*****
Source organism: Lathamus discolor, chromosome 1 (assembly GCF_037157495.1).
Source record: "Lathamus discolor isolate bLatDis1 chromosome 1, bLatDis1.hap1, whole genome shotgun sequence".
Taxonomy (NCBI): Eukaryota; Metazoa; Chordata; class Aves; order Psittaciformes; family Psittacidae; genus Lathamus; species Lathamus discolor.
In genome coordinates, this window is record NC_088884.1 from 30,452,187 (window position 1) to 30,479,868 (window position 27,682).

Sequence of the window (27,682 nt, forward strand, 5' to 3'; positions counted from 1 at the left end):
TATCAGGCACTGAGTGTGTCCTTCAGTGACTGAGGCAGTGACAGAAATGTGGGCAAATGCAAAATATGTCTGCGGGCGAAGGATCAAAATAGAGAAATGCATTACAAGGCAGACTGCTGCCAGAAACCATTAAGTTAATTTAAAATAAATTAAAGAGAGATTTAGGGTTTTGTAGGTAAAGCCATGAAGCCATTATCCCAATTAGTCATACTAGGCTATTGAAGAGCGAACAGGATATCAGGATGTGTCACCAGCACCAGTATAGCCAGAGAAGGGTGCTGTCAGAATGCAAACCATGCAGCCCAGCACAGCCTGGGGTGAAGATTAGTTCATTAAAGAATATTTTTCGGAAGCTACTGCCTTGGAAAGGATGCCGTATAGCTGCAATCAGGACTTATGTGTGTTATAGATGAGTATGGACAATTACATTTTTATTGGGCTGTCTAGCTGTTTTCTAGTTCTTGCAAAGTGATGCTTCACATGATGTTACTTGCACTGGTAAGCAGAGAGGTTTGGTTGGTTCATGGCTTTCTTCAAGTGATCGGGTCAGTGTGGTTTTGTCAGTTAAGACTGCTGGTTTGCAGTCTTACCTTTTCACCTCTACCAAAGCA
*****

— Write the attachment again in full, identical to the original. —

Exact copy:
Source organism: Lathamus discolor, chromosome 1 (assembly GCF_037157495.1).
Source record: "Lathamus discolor isolate bLatDis1 chromosome 1, bLatDis1.hap1, whole genome shotgun sequence".
Taxonomy (NCBI): Eukaryota; Metazoa; Chordata; class Aves; order Psittaciformes; family Psittacidae; genus Lathamus; species Lathamus discolor.
In genome coordinates, this window is record NC_088884.1 from 30,452,187 (window position 1) to 30,479,868 (window position 27,682).

Sequence of the window (27,682 nt, forward strand, 5' to 3'; positions counted from 1 at the left end):
TATCAGGCACTGAGTGTGTCCTTCAGTGACTGAGGCAGTGACAGAAATGTGGGCAAATGCAAAATATGTCTGCGGGCGAAGGATCAAAATAGAGAAATGCATTACAAGGCAGACTGCTGCCAGAAACCATTAAGTTAATTTAAAATAAATTAAAGAGAGATTTAGGGTTTTGTAGGTAAAGCCATGAAGCCATTATCCCAATTAGTCATACTAGGCTATTGAAGAGCGAACAGGATATCAGGATGTGTCACCAGCACCAGTATAGCCAGAGAAGGGTGCTGTCAGAATGCAAACCATGCAGCCCAGCACAGCCTGGGGTGAAGATTAGTTCATTAAAGAATATTTTTCGGAAGCTACTGCCTTGGAAAGGATGCCGTATAGCTGCAATCAGGACTTATGTGTGTTATAGATGAGTATGGACAATTACATTTTTATTGGGCTGTCTAGCTGTTTTCTAGTTCTTGCAAAGTGATGCTTCACATGATGTTACTTGCACTGGTAAGCAGAGAGGTTTGGTTGGTTCATGGCTTTCTTCAAGTGATCGGGTCAGTGTGGTTTTGTCAGTTAAGACTGCTGGTTTGCAGTCTTACCTTTTCACCTCTACCAAAGCA